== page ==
Jan 22, 2022 I Jocelyne LeBlanc

5,500-Year-Old Metal Tubes Were Actually Beer-Drinking Straws

Ancient metal tubes from about 5,500 years ago were actually drinking straws that were used to sip on beer. A total of eight gold and silver thin tubes were discovered with narrow tips containing holes that each measured over a meter long (a little more than 3 feet). Four of them even had bull figurines that were made of gold or silver.

They were found during excavations of a mound close to Maykop in Russia’s North Caucasus. More specifically, they were located in the biggest of three areas that contained human skeletons. The tubes, which date back to the 4th millennium BC, were initially discovered back in 1897 and are currently located in St. Petersburg’s Hermitage Museum.

It was initially thought that the tubes were used to hold up canopies during funerals, or perhaps they were sceptres (in relation to a sovereign or royalty). But new analysis conducted by Russian experts has revealed an even more interesting use for the tubes. They claim that they were used as drinking straws that several individuals drank from in a large pot.

The researchers explained their findings by writing in part, “If correct, these objects represent the earliest material evidence of drinking through long tubes – a practice that became common during feasts in the third and second millennia BC in the ancient near east.” They went on to say that the straws were “designed for sipping a type of beverage that required filtration during consumption.”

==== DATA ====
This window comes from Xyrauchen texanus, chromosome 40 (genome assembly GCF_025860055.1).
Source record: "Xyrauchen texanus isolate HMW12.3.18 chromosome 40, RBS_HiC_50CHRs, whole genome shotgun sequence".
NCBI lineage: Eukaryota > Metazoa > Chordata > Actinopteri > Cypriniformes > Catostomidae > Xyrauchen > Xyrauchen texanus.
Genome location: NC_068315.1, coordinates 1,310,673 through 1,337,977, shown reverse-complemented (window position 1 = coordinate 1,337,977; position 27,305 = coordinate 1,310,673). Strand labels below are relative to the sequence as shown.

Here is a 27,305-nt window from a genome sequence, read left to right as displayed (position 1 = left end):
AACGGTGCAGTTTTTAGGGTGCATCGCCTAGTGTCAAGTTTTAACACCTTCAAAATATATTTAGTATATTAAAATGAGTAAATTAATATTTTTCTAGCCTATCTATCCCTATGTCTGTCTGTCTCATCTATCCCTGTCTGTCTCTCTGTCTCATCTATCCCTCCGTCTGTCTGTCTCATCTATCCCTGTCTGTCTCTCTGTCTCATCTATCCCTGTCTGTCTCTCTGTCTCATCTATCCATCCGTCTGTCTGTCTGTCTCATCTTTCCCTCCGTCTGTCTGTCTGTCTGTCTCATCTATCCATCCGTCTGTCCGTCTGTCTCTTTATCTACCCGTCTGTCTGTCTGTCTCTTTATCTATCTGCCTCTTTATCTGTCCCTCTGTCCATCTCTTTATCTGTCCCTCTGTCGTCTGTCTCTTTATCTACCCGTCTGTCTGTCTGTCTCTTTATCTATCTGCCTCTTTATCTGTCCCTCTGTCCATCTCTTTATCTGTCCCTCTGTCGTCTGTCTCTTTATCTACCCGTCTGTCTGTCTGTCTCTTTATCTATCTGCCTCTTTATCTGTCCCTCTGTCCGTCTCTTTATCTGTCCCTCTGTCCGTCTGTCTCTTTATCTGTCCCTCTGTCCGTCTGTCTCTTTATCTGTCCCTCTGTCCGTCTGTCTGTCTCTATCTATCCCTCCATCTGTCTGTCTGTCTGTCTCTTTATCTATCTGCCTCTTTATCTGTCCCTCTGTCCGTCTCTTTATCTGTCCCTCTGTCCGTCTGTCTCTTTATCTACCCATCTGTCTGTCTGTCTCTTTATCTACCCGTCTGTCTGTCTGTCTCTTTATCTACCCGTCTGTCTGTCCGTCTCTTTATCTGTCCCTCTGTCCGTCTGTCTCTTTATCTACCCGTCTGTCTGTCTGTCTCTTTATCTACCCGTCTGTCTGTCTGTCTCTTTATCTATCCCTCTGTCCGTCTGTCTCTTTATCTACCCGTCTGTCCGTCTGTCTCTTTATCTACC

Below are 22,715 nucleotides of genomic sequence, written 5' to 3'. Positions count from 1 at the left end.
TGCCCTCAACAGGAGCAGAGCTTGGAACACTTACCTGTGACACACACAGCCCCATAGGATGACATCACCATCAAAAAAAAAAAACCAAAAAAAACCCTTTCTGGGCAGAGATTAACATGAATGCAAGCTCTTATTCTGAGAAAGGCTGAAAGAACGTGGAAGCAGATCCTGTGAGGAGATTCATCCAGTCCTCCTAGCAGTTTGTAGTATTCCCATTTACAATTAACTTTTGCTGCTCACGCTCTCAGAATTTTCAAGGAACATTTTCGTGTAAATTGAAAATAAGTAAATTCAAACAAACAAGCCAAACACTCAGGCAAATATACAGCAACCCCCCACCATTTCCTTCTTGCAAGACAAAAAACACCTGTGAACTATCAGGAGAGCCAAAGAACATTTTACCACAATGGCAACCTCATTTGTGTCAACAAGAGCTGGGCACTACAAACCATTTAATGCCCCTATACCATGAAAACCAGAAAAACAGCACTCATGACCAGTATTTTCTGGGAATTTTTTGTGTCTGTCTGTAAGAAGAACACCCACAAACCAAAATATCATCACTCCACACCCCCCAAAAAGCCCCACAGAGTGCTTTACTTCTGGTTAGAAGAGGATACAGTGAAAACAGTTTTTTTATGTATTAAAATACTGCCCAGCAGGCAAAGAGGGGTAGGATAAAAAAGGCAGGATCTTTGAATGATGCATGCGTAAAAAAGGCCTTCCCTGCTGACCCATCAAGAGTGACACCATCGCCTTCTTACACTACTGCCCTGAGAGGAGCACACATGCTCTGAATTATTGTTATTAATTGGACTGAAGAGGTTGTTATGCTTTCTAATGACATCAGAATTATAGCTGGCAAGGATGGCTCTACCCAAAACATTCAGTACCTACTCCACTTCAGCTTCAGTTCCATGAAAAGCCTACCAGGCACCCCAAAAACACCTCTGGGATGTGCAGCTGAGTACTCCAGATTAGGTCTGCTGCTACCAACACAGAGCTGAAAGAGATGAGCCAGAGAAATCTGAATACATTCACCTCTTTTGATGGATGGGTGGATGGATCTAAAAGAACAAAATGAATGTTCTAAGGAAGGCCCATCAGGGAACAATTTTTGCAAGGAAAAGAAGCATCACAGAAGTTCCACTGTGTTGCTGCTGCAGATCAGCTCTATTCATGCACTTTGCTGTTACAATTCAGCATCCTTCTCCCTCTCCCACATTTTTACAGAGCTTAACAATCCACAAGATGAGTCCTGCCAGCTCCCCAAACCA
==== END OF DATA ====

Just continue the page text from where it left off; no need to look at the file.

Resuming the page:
They stated that they have evidence that their theory is correct based on seals from Iraq and Iran that date back to the 5th and 4th millenniums BC that depicted individuals drinking from straw-like objects. Furthermore, “banquet scenes showing groups of people sipping beer through long tubes from a shared vessel became popular in Mesopotamian art” that date back to the 3rd millennium BC.

“The set of eight drinking tubes in the Maykop tomb may therefore represent the feasting equipment for eight individuals, who could have sat to drink beer from the single, large jar found in the tomb,” they added, while Professor Augusta McMahon from the University of Cambridge went a step further and noted, “Beer in the past was probably ‘chunky’ with sediment, and filter straws were a necessary implement.”

Viktor Trifonov, who is first author of the research from the Russian Academy of Sciences, weighed in by saying that based on how the tubes were placed beside the deceased individual’s body, it “...emphasizes both the importance of the feast in the funerary rite and the high social rank for someone who throws a banquet.” (A picture of the ancient drinking straws can be seen here.)

The study was published in the journal Antiquity where it can be read in full.

Jocelyne LeBlanc

Jocelyne LeBlanc works full time as a writer and is also an author with two books currently published. She has written articles for several online websites, and had an article published in a Canadian magazine on the most haunted locations in Atlantic Canada. She has a fascination with the paranormal and ghost stories, especially those that included haunted houses. In her spare time, she loves reading, watching movies, making crafts, and watching hockey.

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